If you’re new to Latin cooking, a great place to start is with salsa, which is a Spanish word for sauce. It’s a broad category that relies on the region’s plentiful array of chiles.
René recommends starting with a known traditional recipe. “It’s a great way to honor and respect the culinary heritage of a particular culture. It allows you to learn the foundations, then explore creative ways to add your own twist while still paying homage to the original recipe,” he explained.
Andre adds to this perspective: “If you’re aiming for authentic flavors, then some things can be replaced but not other things. For example, a jerk dish requires allspice, scotch bonnet peppers, thyme, garlic, onion, green onion and ginger. There are a lot of other possible ingredients but these are foundational.”
On the other hand, Amarys Koenig Herndon and Jordan Herndon, of Palm & Pine in New Orleans, offer another approach: Start with two different types of dried chiles. “Separately, toast them in the oven or a pan to bring out the oils. Throw them in water and let them sit. Then add salt and purée your chiles in a Vitamix blender. You can do a ton with just that,” Jordan said. “This is a great way to get to know the distinct flavors of each chile.”
“If you can just be comfortable knowing that what you are making is probably not authentic, then it’s a lot easier being an amateur exploring with these ingredients,” Jordan says.
In addition to chiles, René suggests a few other regional foods that may intrigue chefs from casual eateries: yuca (cassava), plantains, annatto (achiote), guava, sofrito and pupusas.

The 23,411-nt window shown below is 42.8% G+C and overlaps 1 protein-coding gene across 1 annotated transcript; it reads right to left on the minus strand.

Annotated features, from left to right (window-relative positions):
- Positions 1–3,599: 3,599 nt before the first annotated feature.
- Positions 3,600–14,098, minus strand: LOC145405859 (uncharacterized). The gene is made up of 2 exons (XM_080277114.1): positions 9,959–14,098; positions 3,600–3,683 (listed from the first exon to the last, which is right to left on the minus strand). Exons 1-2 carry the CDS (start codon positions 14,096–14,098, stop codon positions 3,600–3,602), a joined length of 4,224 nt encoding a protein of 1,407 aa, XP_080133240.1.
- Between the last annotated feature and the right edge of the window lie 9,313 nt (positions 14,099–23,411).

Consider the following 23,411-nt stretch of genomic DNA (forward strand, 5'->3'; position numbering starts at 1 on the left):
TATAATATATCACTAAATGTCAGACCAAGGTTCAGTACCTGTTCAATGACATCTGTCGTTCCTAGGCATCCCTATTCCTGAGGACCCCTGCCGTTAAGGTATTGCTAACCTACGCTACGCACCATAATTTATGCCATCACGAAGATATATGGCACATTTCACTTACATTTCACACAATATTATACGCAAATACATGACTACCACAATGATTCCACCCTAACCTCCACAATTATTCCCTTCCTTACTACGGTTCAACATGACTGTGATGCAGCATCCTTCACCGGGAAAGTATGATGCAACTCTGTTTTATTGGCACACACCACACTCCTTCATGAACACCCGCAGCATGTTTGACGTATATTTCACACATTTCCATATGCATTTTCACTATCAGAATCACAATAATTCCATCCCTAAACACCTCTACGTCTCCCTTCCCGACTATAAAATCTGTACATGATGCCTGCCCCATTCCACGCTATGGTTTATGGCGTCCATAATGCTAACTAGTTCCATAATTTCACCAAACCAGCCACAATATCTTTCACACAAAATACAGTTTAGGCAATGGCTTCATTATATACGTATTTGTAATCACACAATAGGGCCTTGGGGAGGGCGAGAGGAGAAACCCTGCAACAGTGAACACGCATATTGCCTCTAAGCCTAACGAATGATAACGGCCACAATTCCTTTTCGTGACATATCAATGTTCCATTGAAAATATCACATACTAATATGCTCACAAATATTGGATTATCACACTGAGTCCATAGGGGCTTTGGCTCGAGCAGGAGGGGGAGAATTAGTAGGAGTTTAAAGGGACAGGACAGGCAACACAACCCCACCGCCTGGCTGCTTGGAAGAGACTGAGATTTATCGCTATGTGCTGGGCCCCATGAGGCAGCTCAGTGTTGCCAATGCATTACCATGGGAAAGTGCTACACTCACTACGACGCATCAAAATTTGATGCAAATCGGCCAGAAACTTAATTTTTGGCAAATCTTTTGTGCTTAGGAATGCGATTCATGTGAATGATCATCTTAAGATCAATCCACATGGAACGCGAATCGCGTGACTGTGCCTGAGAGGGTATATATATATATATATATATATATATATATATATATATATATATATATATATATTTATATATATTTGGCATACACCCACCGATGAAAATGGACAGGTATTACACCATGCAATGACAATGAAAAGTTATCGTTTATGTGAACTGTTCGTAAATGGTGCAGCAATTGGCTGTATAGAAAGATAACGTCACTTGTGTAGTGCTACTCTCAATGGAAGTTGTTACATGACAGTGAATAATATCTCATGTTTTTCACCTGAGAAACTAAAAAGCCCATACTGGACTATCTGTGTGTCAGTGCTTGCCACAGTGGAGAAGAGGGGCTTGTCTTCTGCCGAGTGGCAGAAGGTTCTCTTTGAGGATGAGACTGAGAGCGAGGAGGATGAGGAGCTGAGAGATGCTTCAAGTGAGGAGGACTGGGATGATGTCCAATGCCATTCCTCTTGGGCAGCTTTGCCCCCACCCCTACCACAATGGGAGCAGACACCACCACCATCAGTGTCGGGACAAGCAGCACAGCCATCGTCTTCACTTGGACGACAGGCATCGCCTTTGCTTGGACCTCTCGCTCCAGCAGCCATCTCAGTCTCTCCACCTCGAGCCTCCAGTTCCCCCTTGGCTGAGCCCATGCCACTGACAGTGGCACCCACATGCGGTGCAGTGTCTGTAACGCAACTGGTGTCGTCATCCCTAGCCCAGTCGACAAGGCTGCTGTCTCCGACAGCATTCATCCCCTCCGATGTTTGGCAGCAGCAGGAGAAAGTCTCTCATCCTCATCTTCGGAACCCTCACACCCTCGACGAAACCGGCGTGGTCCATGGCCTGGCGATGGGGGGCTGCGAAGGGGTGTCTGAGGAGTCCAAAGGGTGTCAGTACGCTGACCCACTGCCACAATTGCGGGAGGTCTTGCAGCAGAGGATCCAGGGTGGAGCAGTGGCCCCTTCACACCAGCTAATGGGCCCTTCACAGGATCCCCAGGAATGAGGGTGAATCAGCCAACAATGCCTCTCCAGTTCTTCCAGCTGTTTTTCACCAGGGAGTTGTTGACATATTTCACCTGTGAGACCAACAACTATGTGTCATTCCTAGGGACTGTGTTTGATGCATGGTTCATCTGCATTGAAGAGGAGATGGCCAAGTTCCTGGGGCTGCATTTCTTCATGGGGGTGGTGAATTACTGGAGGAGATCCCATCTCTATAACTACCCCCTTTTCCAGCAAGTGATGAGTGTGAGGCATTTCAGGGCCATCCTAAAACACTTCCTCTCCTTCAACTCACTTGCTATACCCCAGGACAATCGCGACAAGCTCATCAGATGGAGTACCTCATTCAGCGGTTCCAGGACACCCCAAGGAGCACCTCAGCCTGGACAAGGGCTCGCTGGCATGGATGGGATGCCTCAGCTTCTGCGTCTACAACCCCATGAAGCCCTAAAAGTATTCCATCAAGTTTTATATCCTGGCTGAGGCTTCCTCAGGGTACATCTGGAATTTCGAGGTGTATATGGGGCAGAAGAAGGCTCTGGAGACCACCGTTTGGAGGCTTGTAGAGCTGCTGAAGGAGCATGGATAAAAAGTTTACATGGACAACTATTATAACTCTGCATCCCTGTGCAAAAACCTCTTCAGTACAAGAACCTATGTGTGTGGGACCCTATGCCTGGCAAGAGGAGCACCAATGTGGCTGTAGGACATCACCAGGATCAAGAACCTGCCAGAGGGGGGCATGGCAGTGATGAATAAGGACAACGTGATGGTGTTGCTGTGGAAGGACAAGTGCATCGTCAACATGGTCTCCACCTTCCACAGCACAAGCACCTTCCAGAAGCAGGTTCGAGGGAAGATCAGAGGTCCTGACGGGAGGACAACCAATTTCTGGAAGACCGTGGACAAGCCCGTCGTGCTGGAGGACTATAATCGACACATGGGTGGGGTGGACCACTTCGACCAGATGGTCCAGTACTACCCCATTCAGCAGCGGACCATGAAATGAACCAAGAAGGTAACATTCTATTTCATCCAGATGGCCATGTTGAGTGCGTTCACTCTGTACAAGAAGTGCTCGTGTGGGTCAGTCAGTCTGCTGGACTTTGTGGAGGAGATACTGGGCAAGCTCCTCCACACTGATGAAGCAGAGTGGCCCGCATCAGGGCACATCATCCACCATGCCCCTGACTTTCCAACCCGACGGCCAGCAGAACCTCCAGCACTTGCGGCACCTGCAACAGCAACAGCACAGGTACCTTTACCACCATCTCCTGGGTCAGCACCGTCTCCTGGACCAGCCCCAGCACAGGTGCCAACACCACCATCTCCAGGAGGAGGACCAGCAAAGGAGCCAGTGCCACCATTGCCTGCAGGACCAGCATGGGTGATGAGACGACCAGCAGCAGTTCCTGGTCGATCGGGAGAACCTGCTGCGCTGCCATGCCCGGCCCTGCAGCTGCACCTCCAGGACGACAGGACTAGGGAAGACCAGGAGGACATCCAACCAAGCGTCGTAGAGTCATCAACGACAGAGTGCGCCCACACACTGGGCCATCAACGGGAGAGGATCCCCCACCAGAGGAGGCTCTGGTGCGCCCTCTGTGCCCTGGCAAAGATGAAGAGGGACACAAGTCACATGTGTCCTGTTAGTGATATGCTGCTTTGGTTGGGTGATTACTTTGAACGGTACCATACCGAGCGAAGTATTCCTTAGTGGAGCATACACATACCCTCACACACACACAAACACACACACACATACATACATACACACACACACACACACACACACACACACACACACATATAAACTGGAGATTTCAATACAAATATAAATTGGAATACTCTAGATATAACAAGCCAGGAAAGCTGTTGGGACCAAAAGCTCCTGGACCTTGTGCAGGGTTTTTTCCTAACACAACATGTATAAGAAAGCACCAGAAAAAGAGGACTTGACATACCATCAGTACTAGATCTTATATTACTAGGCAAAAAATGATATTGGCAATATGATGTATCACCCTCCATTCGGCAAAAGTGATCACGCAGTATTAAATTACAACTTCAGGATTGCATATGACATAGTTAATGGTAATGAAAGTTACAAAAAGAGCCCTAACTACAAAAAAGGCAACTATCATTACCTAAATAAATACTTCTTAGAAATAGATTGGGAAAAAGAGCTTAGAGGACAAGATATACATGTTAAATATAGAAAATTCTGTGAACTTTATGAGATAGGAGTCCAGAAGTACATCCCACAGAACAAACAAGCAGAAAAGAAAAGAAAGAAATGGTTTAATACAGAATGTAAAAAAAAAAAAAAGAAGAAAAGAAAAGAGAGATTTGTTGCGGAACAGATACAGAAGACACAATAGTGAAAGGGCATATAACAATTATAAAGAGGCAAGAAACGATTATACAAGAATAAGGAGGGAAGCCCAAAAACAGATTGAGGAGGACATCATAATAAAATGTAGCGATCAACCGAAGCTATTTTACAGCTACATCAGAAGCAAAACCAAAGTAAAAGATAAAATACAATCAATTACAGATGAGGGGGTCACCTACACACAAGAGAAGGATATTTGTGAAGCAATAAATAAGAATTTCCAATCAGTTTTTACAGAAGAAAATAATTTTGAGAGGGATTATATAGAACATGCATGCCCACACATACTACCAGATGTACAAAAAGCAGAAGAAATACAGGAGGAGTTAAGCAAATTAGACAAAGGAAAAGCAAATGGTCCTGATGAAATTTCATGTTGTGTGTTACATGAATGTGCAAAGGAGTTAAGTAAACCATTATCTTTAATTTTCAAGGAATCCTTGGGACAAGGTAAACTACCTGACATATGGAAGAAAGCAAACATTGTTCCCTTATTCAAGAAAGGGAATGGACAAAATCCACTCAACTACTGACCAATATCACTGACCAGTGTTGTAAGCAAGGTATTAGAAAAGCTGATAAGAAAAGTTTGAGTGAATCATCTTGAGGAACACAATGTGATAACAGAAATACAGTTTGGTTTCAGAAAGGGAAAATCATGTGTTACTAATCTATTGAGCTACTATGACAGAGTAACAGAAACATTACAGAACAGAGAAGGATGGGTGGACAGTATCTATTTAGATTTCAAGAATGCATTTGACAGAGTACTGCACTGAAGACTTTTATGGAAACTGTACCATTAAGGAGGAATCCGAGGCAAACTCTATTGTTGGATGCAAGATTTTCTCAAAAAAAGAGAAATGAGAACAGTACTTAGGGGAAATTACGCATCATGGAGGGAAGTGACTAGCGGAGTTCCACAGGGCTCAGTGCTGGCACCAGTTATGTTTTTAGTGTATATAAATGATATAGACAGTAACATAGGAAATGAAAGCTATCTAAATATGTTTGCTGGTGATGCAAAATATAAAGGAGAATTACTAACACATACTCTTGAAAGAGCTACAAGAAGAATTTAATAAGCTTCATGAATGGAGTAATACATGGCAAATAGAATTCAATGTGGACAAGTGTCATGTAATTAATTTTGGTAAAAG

Chiles to Try
Each kind of chile has its own unique flavor, ranging from fruity and floral to smoky and earthy. Here are a few types to try.
· Serrano peppers – A bright, crisp heat, with a grassy, citrusy flavor.
· Guajillo chile – Known for its mild to moderate heat with notes of tangy berry and tea (René’s personal favorite).
Amarys and Jordan recommend:
· Dried Morita chiles – A dried and smoked jalapeños, a type of chipotle with an underlying fruity taste, not smoked as long as Chipotle Meco.
· Aji amarillo – A yellow Peruvian pepper that balances a lot of heat with “a clean vegetal flavor,” (according to Amarys), a very spicy but sweet pepper.
· Scotch bonnet peppers – Depending on the color of the peppers when you pick them (green, red, yellow, orange), they can be citrusy, and the spice level can vary (they pack heat but also bring lots of flavor). A tip: Cook the whole pepper with whatever you have in the pot so the flavor can seep out, then remove it before it bursts, avoiding some of the heat, which is mostly in the seeds.
Salsas, Spice Blends and Condiments to Try
Three offbeat favorites from Amarys and Jordan:
· Old Sour – A pepper condiment from the Bahamas, made with a fermented mixture of habaneros or scotch bonnets and lime juice (ideal for flavoring seafood).
· Huancaína sauce – Made with aji amarillo chiles and queso fresco cheese (often served over cold boiled potatoes or eggs).
· Chintextle salsa – A dried shrimp paste from Oaxaca, Mexico, made with purchased dried shrimp paste, toasted, toasted and puréed dried chiles, garlic and avocado leaves (or bay leaves). (Jordan says Chintextle salsa is a “flavor bomb” with many uses but, for starters, you can try it on tortillas or bread).
Two spice blends from Andre:
· Jerk seasoning – A seminal sauce in Jamaica, consisting of allspice, ginger, garlic, thyme, onion, green onion, scotch bonnet peppers, soy sauce, and brown sugar or molasses, plus (optional) cinnamon and nutmeg, blended in a Vitamix blender.
· Green seasoning – Similar to Haitian Sos Ti-Malice, it contains onion, green onion, thyme, lime juice or vinegar, cilantro, parsley, celery, scotch bonnet peppers, garlic, and bell peppers (used as a marinade for meats and to add extra flavor to stews, soups, and sauces).
Content and recipes developed in partnership with Chef Andre Fowles, Chef René González, Chef Amarys Koenig Herndon, Chef Jordan Herndon, Chef Alfredo Nogueira, StarChefs and Vitamix Commercial.